The group concert which opened the season at the Kitchen on October 9 was not one of the better concerts I have seen there. But like most concerts at the Kitchen, there were enough fresh ideas to make it a novel and interesting evening nonetheless.
Laurie Spiegel’s electronic music was played while the audience was coming in, so I found it difficult to pay very close attention to it until her last piece. ‘Sediment’ is a quiet attractive piece, made up mostly of sustained tones which gradually fade in and out, overlapping each other in interesting ways. Many of the sounds are quite simple, but some of them have unusual colors and vibrato effects. It is a stereo tape, but instead of the two tracks being placed left and right, they came from front and rear. I like this procedure as it fills the room, creates greater separation between the two channels, and generally enhances the piece. But when the piece ended after perhaps five or 10 minutes, I had just begun to familiarize myself with the sounds enough to hear the piece on another level, and I was sorry that it stopped. Of course, a lot of other people might have been turned off if the music had gone on for half an hour. But I had the feeling that the piece itself would like to have had more time.
Jim Burton’s ‘Rhetoric I’ uses two guitar chords, repeated continuously. The one on the front speaker has a slightly different tempo than the one on the rear speaker, so gradually they move in and out of phase with one another. Nothing changes for a long time until two voices suddenly emerge. The voice on the front speaker is worried that the audience will get bored listening to the music, while the voice on the rear speaker tries to reassure him that it is all right. While the music drones on, the self-conscious discussion leads through some amusing observations and sometimes forces the listener to examine his own feelings about repetition and time.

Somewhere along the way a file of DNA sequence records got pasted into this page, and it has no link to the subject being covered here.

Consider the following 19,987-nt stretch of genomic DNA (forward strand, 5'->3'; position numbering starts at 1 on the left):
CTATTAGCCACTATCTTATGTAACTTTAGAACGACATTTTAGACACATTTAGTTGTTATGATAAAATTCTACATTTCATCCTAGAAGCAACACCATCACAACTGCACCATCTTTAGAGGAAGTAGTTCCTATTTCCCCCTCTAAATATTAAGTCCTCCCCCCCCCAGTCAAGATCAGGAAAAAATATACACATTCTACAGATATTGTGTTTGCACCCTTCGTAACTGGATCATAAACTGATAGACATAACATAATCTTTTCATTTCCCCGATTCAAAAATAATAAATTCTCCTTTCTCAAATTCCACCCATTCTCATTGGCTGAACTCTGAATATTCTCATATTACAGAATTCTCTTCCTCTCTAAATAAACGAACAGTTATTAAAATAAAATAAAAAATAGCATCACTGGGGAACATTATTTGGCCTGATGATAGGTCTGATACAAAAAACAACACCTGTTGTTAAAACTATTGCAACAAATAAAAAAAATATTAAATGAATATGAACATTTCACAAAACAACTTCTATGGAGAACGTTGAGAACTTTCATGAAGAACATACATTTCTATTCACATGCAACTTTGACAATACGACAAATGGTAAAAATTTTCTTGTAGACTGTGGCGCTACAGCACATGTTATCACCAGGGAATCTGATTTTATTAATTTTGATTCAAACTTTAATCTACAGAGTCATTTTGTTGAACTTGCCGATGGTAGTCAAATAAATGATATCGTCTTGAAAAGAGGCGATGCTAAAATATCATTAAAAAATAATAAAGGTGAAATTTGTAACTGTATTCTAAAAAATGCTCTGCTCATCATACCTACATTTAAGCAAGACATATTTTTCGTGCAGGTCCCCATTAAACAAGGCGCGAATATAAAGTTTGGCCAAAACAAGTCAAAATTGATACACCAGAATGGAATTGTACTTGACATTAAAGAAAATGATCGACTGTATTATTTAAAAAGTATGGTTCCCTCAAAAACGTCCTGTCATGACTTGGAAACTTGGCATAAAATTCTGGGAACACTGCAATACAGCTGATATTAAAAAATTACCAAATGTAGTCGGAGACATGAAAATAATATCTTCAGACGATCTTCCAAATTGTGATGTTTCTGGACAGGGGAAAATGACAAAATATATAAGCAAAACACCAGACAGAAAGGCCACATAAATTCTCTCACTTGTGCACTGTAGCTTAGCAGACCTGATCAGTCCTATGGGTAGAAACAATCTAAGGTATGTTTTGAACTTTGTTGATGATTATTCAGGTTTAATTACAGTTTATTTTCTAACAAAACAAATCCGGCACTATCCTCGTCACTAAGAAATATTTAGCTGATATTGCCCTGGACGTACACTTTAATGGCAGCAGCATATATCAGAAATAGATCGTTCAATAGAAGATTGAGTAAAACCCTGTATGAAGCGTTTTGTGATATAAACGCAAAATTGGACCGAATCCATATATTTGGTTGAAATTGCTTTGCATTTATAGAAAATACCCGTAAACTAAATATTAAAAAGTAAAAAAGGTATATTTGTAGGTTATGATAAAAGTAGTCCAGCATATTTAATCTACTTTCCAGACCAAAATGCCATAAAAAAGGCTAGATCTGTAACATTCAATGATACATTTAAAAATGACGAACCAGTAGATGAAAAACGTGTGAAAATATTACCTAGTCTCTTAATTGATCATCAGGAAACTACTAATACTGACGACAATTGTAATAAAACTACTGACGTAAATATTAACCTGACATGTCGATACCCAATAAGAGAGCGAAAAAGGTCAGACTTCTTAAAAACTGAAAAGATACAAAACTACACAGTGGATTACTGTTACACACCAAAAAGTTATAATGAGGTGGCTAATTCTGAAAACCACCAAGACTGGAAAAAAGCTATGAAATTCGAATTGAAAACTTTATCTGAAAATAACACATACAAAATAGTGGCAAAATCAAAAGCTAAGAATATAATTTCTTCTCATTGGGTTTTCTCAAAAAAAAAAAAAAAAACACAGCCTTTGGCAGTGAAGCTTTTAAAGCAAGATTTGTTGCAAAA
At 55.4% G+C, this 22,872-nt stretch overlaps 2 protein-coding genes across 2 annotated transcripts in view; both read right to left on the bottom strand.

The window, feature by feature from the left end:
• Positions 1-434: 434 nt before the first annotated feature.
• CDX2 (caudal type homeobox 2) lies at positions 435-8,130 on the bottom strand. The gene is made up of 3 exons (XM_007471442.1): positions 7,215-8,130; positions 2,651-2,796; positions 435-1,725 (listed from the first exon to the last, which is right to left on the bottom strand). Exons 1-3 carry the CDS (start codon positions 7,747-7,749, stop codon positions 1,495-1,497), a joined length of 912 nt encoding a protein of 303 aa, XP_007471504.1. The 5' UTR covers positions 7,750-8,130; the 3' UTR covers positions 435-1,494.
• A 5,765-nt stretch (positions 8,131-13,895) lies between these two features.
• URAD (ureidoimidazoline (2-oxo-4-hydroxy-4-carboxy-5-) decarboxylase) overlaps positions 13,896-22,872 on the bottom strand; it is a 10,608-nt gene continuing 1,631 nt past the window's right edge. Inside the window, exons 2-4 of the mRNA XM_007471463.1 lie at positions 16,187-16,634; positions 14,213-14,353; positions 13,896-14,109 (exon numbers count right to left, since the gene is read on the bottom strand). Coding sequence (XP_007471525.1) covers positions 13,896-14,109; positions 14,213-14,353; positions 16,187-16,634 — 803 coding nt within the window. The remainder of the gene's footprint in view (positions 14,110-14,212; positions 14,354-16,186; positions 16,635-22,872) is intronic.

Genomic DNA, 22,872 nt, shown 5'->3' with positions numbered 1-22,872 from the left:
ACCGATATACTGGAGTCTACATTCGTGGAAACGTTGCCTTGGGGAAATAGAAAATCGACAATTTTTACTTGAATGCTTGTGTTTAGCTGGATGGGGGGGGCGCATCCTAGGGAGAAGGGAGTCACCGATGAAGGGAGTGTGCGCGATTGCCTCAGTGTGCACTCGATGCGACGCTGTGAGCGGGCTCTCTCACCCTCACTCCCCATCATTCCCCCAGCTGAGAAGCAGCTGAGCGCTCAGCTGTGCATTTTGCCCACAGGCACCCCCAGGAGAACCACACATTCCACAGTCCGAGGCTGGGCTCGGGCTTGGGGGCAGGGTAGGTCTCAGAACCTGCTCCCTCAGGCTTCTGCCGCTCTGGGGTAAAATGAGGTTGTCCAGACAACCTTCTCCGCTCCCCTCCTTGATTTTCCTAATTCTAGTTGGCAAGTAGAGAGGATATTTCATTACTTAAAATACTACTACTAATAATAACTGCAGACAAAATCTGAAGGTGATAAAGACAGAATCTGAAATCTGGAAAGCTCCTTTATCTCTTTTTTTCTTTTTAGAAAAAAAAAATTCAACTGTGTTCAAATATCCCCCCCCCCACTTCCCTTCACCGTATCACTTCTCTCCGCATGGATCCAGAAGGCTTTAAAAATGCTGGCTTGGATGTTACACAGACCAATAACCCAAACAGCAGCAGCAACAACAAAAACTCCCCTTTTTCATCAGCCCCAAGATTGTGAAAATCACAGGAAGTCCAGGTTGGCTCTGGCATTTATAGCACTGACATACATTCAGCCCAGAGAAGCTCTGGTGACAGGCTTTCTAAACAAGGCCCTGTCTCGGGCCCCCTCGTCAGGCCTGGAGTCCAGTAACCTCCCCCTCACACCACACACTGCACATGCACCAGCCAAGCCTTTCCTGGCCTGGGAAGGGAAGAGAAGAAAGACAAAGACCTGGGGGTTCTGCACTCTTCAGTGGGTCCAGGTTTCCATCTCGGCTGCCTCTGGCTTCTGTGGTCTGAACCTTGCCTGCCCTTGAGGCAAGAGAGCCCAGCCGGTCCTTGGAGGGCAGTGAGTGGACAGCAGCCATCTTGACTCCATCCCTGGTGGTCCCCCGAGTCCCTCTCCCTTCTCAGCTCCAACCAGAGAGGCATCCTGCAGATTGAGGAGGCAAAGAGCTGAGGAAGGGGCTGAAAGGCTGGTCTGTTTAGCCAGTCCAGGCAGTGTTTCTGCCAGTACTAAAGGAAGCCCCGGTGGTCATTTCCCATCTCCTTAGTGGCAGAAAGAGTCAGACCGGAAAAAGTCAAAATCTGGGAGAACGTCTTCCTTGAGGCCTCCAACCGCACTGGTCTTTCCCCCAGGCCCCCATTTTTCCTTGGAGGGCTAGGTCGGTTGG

Judith Sherman’s ‘Moonlanding’ is a tape collage which utilizes several tracks of her own singing along with some spoken poetry, fragments of distant rock music, and other sounds. The many elements are mixed together in a very professional way, and the singing is particularly effective. But I had trouble appreciating the poetry, which concerns a phallic space ship raping the virgin moon.
Michael Levenson’s ‘Coke on the Rocks’ begins as a militant snare drum solo. Then he pours lighter fluid over a large, economy-size Coke bottle and sets it on fire. As the bottle burns, he returns to his snare drum and plays jazz riffs with brushes. His excellent drumming sustains the short piece well, and the simple stark image of the burning Coke bottle, in context with the drumming, makes an arresting statement.
Levenson’s other theater piece, ‘Professor Throwback Presents,’ conveys much less through much more. Wearing a gorilla mask, he burns classical sheet music, does a bad magic act, induces a member of the audience to suck her thumb, draws meaningless symbols, etc., etc. It is more or less impossible to relate the many events, and the piece as a whole is pretty confused.
Garrett List’s ‘Resonance Music’ (second version) was played by two double basses, French horn, and clarinet. The musicians play largely sustained tones and textures while the composer manipulates audio controls, amplifying different instruments at different times and creating feedback squeals. Though some sounds are interesting, they don’t seem to fit together very well. But perhaps I missed the point.Note:
This article captures the mood of those first seasons at the Kitchen better than any other, and gives an idea of how open the atmosphere was here in the former kitchen of the Bowery Central Hotel.